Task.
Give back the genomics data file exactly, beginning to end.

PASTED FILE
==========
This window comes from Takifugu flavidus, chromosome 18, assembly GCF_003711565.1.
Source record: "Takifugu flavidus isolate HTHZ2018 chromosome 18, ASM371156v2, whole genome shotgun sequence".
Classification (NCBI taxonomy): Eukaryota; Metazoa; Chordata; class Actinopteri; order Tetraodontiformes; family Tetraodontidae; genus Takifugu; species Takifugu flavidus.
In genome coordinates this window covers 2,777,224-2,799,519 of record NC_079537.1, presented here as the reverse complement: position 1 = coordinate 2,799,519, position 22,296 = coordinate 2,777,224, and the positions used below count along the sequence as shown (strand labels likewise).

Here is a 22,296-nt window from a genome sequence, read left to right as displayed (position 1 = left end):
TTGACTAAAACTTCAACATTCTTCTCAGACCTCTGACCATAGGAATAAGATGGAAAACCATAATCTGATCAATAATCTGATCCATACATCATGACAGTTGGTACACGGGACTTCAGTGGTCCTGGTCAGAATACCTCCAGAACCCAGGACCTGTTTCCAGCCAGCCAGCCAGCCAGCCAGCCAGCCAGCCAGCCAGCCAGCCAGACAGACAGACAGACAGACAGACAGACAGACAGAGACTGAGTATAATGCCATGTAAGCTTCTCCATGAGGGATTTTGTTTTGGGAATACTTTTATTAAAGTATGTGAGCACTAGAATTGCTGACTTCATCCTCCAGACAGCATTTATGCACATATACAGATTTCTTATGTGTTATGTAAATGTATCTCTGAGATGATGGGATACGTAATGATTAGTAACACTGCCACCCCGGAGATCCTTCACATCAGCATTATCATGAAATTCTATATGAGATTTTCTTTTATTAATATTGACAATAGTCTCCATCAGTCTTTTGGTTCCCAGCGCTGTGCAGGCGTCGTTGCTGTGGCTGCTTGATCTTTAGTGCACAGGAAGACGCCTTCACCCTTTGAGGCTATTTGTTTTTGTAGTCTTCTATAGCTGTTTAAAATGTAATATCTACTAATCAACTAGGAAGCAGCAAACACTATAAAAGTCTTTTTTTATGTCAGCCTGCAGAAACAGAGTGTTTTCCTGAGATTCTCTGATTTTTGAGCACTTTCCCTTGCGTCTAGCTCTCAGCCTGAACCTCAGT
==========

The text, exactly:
This window comes from Takifugu flavidus, chromosome 18, assembly GCF_003711565.1.
Source record: "Takifugu flavidus isolate HTHZ2018 chromosome 18, ASM371156v2, whole genome shotgun sequence".
Classification (NCBI taxonomy): Eukaryota; Metazoa; Chordata; class Actinopteri; order Tetraodontiformes; family Tetraodontidae; genus Takifugu; species Takifugu flavidus.
In genome coordinates this window covers 2,777,224-2,799,519 of record NC_079537.1, presented here as the reverse complement: position 1 = coordinate 2,799,519, position 22,296 = coordinate 2,777,224, and the positions used below count along the sequence as shown (strand labels likewise).

Here is a 22,296-nt window from a genome sequence, read left to right as displayed (position 1 = left end):
TTGACTAAAACTTCAACATTCTTCTCAGACCTCTGACCATAGGAATAAGATGGAAAACCATAATCTGATCAATAATCTGATCCATACATCATGACAGTTGGTACACGGGACTTCAGTGGTCCTGGTCAGAATACCTCCAGAACCCAGGACCTGTTTCCAGCCAGCCAGCCAGCCAGCCAGCCAGCCAGCCAGCCAGCCAGCCAGACAGACAGACAGACAGACAGACAGACAGACAGAGACTGAGTATAATGCCATGTAAGCTTCTCCATGAGGGATTTTGTTTTGGGAATACTTTTATTAAAGTATGTGAGCACTAGAATTGCTGACTTCATCCTCCAGACAGCATTTATGCACATATACAGATTTCTTATGTGTTATGTAAATGTATCTCTGAGATGATGGGATACGTAATGATTAGTAACACTGCCACCCCGGAGATCCTTCACATCAGCATTATCATGAAATTCTATATGAGATTTTCTTTTATTAATATTGACAATAGTCTCCATCAGTCTTTTGGTTCCCAGCGCTGTGCAGGCGTCGTTGCTGTGGCTGCTTGATCTTTAGTGCACAGGAAGACGCCTTCACCCTTTGAGGCTATTTGTTTTTGTAGTCTTCTATAGCTGTTTAAAATGTAATATCTACTAATCAACTAGGAAGCAGCAAACACTATAAAAGTCTTTTTTTATGTCAGCCTGCAGAAACAGAGTGTTTTCCTGAGATTCTCTGATTTTTGAGCACTTTCCCTTGCGTCTAGCTCTCAGCCTGAACCTCAGT